The outside lanes on 441 off of Payne's Prairie remain blocked off on April 4, 2018. (Cat Gloria / WUFT News)
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Untold Florida: Why U.S. 441 Across Paynes Prairie Is Still Just One Lane

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As rainy season is fast approaching, the two outside lanes on 441 beside Paynes Prairie will remain closed until sustained dry weather arrives.

Florida Department of Transportation (FDOT) spokesman Troy Roberts said tests on the strength of the road are conducted every few weeks, but with recent record-breaking rainfall on April 10, there is no hope for opening the lanes until dry weather returns.

“As far as I know, I don’t think we’ve ever seen anything like this,” Roberts said.

The two outside lanes on 441 south of Gainesville have been closed since the end of September 2017, after Hurricane Irma caused major flooding in the area.

“Back in September, it was about safety for motorists. Now it’s about safety for the road,” Roberts said.

Even though there isn’t visible water on the road, the base layer underneath the asphalt has been absorbing water like a sponge, weakening the road, he said. If cars were allowed on that part of the road, it may damage it, forcing FDOT to shut down the road again to resurface it.

Above: A timeline shows the impact flooding has had on 441 over the course of time before and after Hurricane Irma.

“We are at the mercy of mother nature – we can just hope we get drier sunny weather to dry the base layer,” he said.

The lanes may not be open, but Roberts isn’t concerned about the upcoming rainy season.

“Unless it’s a particularly rainy season, let’s say we open the road in two weeks, it would take a significant amount of rain to impact it again,” he said.

However, if it does get to the point where FDOT must close the road again after reopening it, that’s what they will do, he said. Once the outside lanes are reopened they will test the inside lanes as well to ensure that they’ve held up also.

Two deer walk at dusk near the south end of Payne’s Prairie. (Cat Gloria / WUFT News)

“The good news is we haven’t really had a lot of complaints about the road being closed,” Roberts said. “We haven’t had any traffic impacts.”

I-75 and the lanes that are open on 441 have been able to manage the traffic that is on the roads, he said.

Meanwhile, animals of Paynes Prairie are enjoying the high water, according to park manager Donald Forgione.

“Now that it’s spring, the pastures are green and the animals are happy,” he said.

The high water in the prairie is a cyclic condition, Forgione said. The last time the prairie saw water levels like these was after Hurricane Jeanne in 2004.

“Since man has been recording, this land has been called Paynes Prairie or Alachua Lake, depending on what condition it was in when they saw it,” he said.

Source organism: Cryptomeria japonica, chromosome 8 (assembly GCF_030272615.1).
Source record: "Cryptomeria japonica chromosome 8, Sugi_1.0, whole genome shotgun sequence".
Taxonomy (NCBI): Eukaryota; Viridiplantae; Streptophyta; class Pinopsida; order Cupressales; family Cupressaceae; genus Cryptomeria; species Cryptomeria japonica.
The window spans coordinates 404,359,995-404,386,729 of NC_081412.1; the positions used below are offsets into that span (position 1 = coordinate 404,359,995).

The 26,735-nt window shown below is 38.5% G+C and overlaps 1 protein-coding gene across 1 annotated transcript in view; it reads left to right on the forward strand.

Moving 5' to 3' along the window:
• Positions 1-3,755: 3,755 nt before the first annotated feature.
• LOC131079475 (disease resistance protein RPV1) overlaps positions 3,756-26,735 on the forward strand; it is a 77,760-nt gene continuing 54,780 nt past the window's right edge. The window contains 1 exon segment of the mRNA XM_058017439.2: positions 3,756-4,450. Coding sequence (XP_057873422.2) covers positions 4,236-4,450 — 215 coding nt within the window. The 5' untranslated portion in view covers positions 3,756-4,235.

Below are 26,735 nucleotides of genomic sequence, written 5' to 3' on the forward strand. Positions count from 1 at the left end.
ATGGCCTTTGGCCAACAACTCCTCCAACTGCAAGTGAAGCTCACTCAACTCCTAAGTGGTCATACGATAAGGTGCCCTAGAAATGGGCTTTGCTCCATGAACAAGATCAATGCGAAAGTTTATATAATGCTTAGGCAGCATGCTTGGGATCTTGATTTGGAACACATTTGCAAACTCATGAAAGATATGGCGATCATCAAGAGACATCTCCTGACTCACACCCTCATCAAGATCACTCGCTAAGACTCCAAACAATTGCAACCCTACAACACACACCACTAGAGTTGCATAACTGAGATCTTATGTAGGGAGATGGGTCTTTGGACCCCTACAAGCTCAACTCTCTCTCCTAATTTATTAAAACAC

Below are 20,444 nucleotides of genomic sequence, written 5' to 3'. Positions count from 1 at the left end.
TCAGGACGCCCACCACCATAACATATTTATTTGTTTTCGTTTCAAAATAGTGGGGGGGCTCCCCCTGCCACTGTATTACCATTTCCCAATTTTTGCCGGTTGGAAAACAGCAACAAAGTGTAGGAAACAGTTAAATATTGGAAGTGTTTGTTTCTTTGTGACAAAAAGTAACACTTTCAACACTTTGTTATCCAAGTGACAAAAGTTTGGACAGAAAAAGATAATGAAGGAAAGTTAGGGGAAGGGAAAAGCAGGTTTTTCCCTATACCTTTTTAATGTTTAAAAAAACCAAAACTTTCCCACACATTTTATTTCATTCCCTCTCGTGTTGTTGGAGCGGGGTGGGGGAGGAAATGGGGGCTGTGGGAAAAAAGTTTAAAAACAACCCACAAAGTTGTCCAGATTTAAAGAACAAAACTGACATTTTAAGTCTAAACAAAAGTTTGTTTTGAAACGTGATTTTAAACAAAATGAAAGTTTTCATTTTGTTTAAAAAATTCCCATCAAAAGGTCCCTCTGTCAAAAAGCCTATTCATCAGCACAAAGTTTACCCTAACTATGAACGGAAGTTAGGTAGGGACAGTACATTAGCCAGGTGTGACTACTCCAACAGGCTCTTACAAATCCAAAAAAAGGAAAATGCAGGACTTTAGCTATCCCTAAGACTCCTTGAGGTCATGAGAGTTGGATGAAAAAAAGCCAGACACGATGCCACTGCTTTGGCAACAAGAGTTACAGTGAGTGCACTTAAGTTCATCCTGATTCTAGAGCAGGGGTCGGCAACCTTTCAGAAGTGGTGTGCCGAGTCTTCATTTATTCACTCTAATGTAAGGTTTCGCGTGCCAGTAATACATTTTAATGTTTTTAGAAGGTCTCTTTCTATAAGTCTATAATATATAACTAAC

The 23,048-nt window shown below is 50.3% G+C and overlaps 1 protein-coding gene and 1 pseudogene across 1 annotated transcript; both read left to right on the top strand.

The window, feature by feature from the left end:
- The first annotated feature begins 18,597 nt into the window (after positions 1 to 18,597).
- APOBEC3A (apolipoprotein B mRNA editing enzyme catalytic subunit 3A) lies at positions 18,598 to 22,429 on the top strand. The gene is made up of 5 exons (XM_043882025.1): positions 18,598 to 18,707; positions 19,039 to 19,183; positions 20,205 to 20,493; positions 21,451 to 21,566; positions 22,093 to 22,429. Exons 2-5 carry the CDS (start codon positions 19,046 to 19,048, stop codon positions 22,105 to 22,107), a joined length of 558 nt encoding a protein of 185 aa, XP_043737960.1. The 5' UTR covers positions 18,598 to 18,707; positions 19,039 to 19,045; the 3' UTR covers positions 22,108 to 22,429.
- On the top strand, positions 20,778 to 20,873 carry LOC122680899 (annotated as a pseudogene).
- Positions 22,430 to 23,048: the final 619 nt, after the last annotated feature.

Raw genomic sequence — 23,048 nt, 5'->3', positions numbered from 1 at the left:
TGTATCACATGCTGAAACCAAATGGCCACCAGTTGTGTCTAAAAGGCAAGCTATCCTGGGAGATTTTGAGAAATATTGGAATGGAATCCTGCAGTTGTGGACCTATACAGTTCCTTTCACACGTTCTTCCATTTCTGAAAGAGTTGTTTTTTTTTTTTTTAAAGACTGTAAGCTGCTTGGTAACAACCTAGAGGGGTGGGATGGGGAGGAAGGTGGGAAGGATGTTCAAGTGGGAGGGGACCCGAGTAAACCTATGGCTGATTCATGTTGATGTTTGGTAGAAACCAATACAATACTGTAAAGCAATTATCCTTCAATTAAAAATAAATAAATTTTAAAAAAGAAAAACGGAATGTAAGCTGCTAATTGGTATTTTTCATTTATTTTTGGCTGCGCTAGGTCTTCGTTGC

The park staff had been providing the horses, bison and cattle with hay for three months, but since Spring, there was no need to keep feeding them, he said.

“The water has gone down in the prairie, that gives them more room and spring has arrived so they have more to feed on,” Forgione said.

Residents nearby said there hasn’t really been any effect on their land. Michael Miller, a worker at Goodwin Company reported buffalo on the property, but only back in Fall of 2017.

In regard to the levee breach from Orange Lake to Newnans Lake, the flooding it caused was only temporary, and it was fixed shortly after Hurricane Irma.

The area of Payne’s Prairie off of 441 remains flooded. (Cat Gloria / WUFT News)
The south end of Payne’s Prairie remains dry for animals to forage. (Cat Gloria / WUFT News)

About Cat Gloria

Cat is a reporter for WUFT News and Fresh Take Florida who can be reached by calling 954-657-3385 or emailing cgloria@ufl.edu.

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4 comments

  1. It all started when the water in Camps Canal went over Camps Canal Dike flooding Paynes Prairie and US-441. It is a very complex situation that raises groundwater levels locally and in Alachua Sink. All of the local surface flow in Alachua County is terminated at various sinkholes. The water level in those sinkholes represent local aquifer levels and determines how fast water will disappear underground. All of our creeks and streams in Alachua County are part of a “perched” system, which means, the surface water levels are well above normal groundwater levels and separate. The reason it is called “perched” is because there is a thick underlayment of clay that protects the aquifer from surface contamination. Paynes Prairie has this clay on the northeastern portion and water doesn’t soak in, but when water reaches the southwestern portion of the prairie (over by US441), there is no clay and the surface water can soak in causing much higher local groundwater levels including elevating the water level in Alachua Sink. With higher local groundwater levels Alachua Sink resists surface flow. There is also a hump in Paynes Prairie in the southwest that prevents water from reaching the area where water can soak in until the prairie is flooded. Water is usually kept lower on the prairie over and by the sinkhole, and burn the area over by US441 to prevent woody growth. If this trend continues, if we have a wet spring, the prairie could turn into a lake flooding I-75.

  2. I still remember the local lady who protested this situation back in 2017, complaining that local authorities hadn’t done enough to pump out the excess water!! Complaining to the wrong department, lady!

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